China kicks as U.S. orders closure of Houston consulate

The U.S. has ordered China to close its consulate in Houston, Texas, according to the Department of State.

Spokesperson for the department, Ms Morgan Ortagus, said in a statement that the order was aimed at protecting American “intellectual property and Americans’ private information”.

“The U.S. will not tolerate the PRC’s (People’s Republic of China) violations of our sovereignty and intimidation of our people.

“This is just as we have not also tolerated the PRC’s unfair trade practices, theft of American jobs, and other egregious behaviour,” Ortagus said.

The U.S. has always accused China of intellectual property theft, cyber espionage and interference in operations in the country.

The move has further worsened the sour bilateral relations between the economic powers as China has vowed retaliation.

Reacting, Chinese foreign ministry spokesman, Wang Wenbin, described it an “unprecedented escalation” in U.S.’ “recent actions against China”.

“The unilateral closure of China’s consulate general in Houston within a short period of time is an unprecedented escalation of its recent actions against China.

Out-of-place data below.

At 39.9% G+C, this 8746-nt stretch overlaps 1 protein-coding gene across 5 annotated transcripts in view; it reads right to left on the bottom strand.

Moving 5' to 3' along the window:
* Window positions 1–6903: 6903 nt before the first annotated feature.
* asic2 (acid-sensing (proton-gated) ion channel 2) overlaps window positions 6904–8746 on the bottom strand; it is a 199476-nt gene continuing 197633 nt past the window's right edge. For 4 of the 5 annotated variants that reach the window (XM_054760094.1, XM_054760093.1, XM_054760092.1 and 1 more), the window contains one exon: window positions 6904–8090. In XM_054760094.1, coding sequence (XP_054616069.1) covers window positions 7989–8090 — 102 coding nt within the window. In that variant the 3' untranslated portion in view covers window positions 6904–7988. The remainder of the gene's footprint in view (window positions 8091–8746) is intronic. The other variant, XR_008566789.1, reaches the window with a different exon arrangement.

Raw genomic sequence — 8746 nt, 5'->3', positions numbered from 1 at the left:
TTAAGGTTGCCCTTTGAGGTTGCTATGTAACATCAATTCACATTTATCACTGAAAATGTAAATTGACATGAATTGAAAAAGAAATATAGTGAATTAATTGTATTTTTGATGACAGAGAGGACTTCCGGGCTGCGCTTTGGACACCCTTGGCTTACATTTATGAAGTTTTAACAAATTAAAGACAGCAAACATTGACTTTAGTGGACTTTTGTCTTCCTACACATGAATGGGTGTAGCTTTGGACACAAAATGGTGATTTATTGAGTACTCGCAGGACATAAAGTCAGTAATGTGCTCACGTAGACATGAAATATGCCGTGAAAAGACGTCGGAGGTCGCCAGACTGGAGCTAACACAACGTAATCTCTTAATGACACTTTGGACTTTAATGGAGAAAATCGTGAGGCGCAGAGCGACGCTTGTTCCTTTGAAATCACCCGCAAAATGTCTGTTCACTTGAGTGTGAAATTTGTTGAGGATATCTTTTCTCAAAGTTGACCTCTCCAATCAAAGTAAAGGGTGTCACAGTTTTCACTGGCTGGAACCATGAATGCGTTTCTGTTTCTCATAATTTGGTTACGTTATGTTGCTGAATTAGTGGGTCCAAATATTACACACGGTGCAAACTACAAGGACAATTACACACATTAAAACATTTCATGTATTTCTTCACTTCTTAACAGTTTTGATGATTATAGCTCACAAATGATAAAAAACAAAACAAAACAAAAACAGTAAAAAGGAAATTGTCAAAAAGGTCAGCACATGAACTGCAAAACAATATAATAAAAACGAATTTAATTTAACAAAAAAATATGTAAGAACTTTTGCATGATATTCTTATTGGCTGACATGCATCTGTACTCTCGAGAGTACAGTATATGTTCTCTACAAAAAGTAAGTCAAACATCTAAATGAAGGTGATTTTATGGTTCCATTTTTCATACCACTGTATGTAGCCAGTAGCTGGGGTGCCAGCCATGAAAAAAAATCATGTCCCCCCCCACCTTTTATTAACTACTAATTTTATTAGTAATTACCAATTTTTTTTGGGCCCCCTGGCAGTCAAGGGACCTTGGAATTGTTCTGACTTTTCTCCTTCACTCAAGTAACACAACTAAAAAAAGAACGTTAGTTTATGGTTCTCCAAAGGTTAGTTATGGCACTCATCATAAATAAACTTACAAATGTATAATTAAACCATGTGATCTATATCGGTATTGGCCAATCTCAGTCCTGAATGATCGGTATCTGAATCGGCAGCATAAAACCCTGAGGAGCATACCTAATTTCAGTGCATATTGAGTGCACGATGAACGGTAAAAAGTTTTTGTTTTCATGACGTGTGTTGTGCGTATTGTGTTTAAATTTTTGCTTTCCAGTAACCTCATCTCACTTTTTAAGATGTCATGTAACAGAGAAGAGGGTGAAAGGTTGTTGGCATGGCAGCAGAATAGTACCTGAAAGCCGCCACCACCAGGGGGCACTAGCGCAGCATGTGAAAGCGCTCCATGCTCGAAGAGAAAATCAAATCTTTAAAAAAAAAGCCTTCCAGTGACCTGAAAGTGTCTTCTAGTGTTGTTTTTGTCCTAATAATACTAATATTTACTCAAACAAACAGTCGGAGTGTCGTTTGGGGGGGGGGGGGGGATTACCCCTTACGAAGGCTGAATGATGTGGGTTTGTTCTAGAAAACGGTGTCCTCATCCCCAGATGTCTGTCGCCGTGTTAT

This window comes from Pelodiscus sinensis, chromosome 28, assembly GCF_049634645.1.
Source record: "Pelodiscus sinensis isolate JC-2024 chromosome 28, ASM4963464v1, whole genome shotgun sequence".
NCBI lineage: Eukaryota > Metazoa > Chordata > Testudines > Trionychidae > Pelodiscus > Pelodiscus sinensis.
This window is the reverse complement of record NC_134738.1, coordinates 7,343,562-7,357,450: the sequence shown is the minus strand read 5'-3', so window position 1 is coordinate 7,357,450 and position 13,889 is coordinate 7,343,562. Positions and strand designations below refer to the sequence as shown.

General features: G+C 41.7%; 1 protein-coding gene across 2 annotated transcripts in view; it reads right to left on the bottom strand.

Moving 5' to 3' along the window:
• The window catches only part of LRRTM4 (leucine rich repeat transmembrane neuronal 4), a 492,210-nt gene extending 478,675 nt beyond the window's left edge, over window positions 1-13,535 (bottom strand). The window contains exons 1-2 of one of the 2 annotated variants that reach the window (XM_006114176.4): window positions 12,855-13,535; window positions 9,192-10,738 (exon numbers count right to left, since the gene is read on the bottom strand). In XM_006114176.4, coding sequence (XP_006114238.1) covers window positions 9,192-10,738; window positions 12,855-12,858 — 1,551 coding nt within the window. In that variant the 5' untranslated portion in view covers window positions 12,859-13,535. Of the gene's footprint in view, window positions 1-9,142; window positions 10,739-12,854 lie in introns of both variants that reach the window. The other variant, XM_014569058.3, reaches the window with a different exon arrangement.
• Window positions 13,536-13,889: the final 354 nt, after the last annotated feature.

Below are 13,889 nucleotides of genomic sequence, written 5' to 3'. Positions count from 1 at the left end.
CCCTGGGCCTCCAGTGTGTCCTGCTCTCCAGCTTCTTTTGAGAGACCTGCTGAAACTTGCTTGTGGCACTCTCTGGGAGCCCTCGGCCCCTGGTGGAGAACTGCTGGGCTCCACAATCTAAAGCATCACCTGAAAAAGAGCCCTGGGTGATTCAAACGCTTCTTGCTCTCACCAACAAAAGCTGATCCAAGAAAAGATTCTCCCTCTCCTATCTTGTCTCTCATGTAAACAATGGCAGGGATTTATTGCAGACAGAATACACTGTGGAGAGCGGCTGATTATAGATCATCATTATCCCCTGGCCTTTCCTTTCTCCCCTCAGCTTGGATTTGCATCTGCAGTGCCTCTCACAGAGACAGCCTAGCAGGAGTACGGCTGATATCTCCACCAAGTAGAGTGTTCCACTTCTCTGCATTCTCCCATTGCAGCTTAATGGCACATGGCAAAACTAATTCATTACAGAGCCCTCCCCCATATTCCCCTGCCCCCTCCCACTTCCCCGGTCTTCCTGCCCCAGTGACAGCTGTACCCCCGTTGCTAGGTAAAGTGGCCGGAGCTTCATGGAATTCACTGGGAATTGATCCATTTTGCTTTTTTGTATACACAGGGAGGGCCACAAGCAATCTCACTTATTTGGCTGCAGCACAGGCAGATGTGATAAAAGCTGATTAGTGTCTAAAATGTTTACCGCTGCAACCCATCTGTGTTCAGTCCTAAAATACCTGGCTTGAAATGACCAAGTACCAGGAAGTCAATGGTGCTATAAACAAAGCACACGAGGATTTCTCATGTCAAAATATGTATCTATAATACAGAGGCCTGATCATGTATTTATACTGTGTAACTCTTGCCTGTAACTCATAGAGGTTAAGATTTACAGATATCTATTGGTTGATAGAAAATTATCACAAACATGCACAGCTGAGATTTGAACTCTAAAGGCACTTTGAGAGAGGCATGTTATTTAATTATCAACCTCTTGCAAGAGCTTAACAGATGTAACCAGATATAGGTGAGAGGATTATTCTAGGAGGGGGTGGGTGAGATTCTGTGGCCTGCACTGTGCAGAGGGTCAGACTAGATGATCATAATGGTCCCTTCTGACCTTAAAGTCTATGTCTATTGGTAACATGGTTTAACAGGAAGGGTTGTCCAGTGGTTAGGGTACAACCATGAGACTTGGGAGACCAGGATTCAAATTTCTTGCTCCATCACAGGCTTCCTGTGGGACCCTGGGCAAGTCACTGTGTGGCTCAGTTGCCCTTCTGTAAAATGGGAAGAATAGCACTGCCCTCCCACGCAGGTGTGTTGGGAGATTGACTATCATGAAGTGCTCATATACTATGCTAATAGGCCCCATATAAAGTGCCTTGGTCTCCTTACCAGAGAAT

“We urge the U.S. to immediately revoke this erroneous decision. Should it insist on going down this wrong path, China will react with firm countermeasures,” Wenbin said.

He accused the U.S. government of harassing Chinese diplomats and consular staff members.

The spokesman alleged that the U.S. had also been “intimidating and interrogating Chinese students and confiscating their personal electrical devices, even detaining them”.

Wenbin added that the U.S. government had interfered with China’s diplomatic missions, including intercepting diplomatic pouches and confiscating Chinese items for “official use”.

Local media reports indicate that trouble started on Tuesday evening when fire broke out at the Chinese consulate in Houston.

But when first responders arrived they were denied access into the premises, the reports quoted Houston police as saying.

Wenbin reportedly downplayed the incident, saying the consulate was operating normally.

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